This booklet is designed to outline practical considerations when utilising upper limb regional anaesthesia techniques in a day case setting. We have based this upon our own extensive experience at the Queen Elizabeth Hospital as well as up-to-date literature. Hopefully these pages should give you a framework to support your own practice. We have attempted to distil the salient points and in doing so have not gone into the fine details of performing the blocks. As such we do not claim to have provided a textbook of regional anaesthesia. Indeed proficiency in regional anaesthesia takes suitable training, time and dedication. To this point we have listed many useful educational resources in the appendices.
The benefits of upper limb blocks in the day case setting:
We must stress that to fully reap the benefits of using upper limb blocks in the day-surgery setting one can't simply introduce new techniques seamlessly into an existing list. There must be a cultural shift in the whole patient journey involving the construction of a suitable infrastructure. The provision of an ambulatory upper limb service based on regional anaesthesia works best in a designated setting, either a day-surgery unit or short stay surgical ward. There should be a regular, well-informed and enthusiastic nursing / perioperative team, who are familiar with the concept of regional anaesthesia. Good interpersonal skills between the team and the patient can make the difference between a really well functioning list and one which falters and skips.
Lastly there is also arguably more work for the anaesthetist to do pre, intra and post operatively; we hope you will agree that this workload is worthwhile and adds individual enjoyment to service provision.
List organisation should be discussed in the WHO pre-list briefing at the start of the list.
Pre-operative planning and preparation are essential for lists that employ regional anaesthetic techniques. Time is required to establish a fully effective anaesthetic block. This includes block performance as well as the 'cooking time' - the time required to establish an anaesthetic block. With adequate organisation with the theatre team these time issues can be accommodated and parallel processing can even be employed.
To explain the concept of parallel processing you need to consider the usual progress of perioperative care. Usually an operation follows a serial order in the form of anaesthetic, surgery, and recovery and is known as serial processing. Parallel processing involves the merging of some of these individual stages for multiple patients at any one time. The result can be a marked reduction in ‘anaesthetic time’, quicker transition between patients, an increased time available for teaching / training / performing the regional anaesthesia techniques and ultimately a more efficient process for the patient.
In our institution we start a list with a case, which only needs local infiltration. Whilst the surgeon is doing this case we block the second patient. When the first case is done we move the fully blocked second patient into theatre. We employ a nurse to look after this patient in theatre so that we can get patient three into the anaesthetic room and complete their nerve block. This is repeated as is required. If the block is done before the previous case is completed they are monitored in our first stage recovery.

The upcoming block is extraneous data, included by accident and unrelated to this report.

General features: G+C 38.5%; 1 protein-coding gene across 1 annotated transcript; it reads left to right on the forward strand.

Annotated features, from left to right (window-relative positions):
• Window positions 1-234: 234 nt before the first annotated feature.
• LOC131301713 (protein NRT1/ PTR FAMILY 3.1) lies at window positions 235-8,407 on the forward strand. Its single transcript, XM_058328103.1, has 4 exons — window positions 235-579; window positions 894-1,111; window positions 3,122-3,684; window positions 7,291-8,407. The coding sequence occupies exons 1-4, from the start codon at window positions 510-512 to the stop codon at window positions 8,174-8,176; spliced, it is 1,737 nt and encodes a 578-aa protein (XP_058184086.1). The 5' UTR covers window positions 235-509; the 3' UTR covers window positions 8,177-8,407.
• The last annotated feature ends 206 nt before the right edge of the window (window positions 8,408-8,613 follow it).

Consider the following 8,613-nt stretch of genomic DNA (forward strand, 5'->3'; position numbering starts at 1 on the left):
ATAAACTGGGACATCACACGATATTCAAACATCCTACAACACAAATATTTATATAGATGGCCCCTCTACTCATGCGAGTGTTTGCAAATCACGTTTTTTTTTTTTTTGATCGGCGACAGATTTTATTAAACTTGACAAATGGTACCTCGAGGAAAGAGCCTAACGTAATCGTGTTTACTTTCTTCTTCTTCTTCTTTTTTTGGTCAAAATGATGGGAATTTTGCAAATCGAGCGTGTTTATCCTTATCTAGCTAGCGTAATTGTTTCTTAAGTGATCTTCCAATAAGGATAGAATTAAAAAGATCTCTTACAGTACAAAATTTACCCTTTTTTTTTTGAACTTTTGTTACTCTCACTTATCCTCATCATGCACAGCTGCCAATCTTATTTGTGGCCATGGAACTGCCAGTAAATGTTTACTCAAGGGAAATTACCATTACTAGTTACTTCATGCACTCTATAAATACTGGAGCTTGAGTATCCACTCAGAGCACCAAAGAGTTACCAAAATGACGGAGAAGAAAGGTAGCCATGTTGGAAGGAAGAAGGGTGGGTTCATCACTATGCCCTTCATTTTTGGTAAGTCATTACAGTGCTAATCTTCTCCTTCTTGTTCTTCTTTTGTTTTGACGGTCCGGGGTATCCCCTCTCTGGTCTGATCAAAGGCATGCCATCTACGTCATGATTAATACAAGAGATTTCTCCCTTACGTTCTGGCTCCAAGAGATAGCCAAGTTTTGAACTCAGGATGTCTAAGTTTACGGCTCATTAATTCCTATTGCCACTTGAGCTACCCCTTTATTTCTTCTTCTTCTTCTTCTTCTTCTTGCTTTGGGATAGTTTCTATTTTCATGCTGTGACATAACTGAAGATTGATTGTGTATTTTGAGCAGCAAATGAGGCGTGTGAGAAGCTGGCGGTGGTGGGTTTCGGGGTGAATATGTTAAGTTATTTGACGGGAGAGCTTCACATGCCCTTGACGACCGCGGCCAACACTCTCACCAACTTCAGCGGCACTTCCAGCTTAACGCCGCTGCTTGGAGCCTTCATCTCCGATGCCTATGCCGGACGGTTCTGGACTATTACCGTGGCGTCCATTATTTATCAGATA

Parallel processing aims to cut out the anaesthetic component and can save time allowing for more cases per list, similar to a ‘block room’ concept. When planning cases like in the example above, bear in mind who will be anaesthetizing the patient (trainee, fellow, consultant) as well as the experience of the surgeon - they may be quicker or slower than your plan anticipates.
Where general anaesthesia is required you will need to make sure the patient is suitably cared for by another anaesthetist and ODP whilst blocking the next patient. The silver lining to patients needing general anaesthesia is that ‘cooking time’ (the time for a nerve block to become ready for surgery) is not required as you are only after a post-operative analgesic block.
Lastly try not to be over zealous with blocking patients, especially at the end of the day. Time delays do unfortunately occur, leading to the necessity to cancel cases due to a theatre overrun. If you have blocked a patient, you are committed to the operation, which could make you unpopular with the theatre team if this leads to a late finish. Morale is vitally important!
Patient selection is the key to success during these lists. Many patients who require upper limb surgery have significant comorbidity and general anaesthetic risk attached (rheumatoid arthritis, diabetes mellitus, cervical spine problems etc); many others simply do not want to have a general anaesthetic if at all possible.
Some request to see their surgery (particularly in this day and age of medico-legal practice, or due to previous interventions / investigations with uncertain diagnoses); others will readily accept this if it is offered. A surgeon who is communicative and appropriately informative in the clinic creates an environment of patient acceptance for regional anaesthesia, especially if this is followed up by the pre-assessment and admission nursing team.
A word of warning however. As patients become more likely to request upper limb regional anaesthesia for their procedures (and from our experience this happens increasingly), it becomes far more important to know the contraindications, side-effects and limitations of your techniques, and balance each patient against the potential harm.
Does release of a trigger finger really warrant a full brachial plexus block?
Does the patient with significant bronchiectasis really want a paralysed diaphragm for 18 hours?
The answer can only be determined for any individual patient with the knowledge of the available evidence, the comorbidities of the patient and their wishes / previous experience, and application of your own previous experience and skills.